Jacoti’s CEO, Jacques Kinsbergen, brings his innovator’s perspective into AuDacity’s Innovation Panel session

November 12th, 2016·PDF VERSION
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AuDacity, Convention of the Academy of Doctors of Audiology of the USA, Nov 10th to Nov 12th. San Diego, CA. Panel: Disruptive Innovation in Audiology: Building the Practice of Tomorrow

Hearing health technology innovations and disruption in audiology. An innovator's perspective

By Jacques Kinsbergen, CEO, Jacoti

Jacques Kinsbergen presenting at Audacity’s disruptive hearing health technology panel.

Thanks for the opportunity to speak with you about hearing health technology innovations and disruption in audiology.

While innovation is fairly predictable and progressive, disruption is by definition unpredictable, unplanned, and hard to control.

So please don’t be surprised if I leave you with a mixed feeling when I’m done.

Please sit back for a moment:

  • Imagine that you have 24-hour remote access to all your patients’ hearing aids.
  • Imagine that you can help hearing aid users, anywhere in the world from your computer in the United States.
  • Imagine that you can obtain clinically valid information on a new patient’s hearing health status before he or she saw an audiologist.
  • Imagine you could manage and maintain an entire school district’s assistive listening program, including the devices and their usage, all from the desk in your office.
  • Imagine that you could go to your computer and help children hear better not only in your own community, but in Appalachia, Alaska, Hyderabad India, or anywhere in the world.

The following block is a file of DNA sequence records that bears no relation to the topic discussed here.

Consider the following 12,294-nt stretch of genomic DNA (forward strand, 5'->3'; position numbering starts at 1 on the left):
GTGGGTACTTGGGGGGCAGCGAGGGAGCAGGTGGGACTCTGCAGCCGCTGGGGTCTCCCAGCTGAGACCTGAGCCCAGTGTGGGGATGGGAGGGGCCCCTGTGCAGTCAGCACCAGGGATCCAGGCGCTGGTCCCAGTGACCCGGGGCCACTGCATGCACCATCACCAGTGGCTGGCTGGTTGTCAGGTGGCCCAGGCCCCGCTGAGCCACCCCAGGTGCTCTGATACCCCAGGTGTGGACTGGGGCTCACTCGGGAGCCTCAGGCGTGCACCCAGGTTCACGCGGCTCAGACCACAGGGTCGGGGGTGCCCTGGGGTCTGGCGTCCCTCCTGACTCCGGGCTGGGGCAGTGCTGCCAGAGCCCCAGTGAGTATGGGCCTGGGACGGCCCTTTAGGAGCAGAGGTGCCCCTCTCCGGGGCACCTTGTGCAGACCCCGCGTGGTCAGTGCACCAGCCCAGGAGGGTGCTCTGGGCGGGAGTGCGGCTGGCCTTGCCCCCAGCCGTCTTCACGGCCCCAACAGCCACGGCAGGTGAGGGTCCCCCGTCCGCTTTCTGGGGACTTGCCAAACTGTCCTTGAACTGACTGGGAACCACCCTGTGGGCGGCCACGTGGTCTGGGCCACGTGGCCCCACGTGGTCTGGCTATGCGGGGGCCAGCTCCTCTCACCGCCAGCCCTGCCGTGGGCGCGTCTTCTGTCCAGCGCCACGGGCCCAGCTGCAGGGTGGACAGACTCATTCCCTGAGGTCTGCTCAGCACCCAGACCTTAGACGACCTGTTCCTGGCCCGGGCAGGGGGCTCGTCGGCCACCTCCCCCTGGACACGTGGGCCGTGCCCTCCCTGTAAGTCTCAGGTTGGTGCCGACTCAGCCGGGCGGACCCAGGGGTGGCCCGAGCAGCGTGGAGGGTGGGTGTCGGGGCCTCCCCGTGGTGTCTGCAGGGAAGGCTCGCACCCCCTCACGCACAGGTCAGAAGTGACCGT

Well, this isn’t just imagination, it is the future of audiology – and that future is already here.

Different worlds are merging and colliding at full speed.

People have become more and more health-conscious, not just in hearing technology but throughout the entire world of healthcare. Patients want to play a more active role in their treatment, they search proactively for solutions to their needs because it is now possible to connect many health devices remotely via cloud-enabled services.

The concept of proximity is changing. Health monitoring and care can be provided effectively outside the provider’s office.

Hearing aid manufacturers are trying to hang on and optimise past models, while the consumer technology world tries to enter what it sees as an enormous potential market for hearing solutions via PSAPs, hearables, and software audio personalisation.

This has put the world of regulatory agencies under pressure to reassess its entire regulatory position toward hearing technology and assistance. And as these worlds converge, diverge, and collide, audiologists seeks their own place in this rapidly transforming, and often unpredictable environment.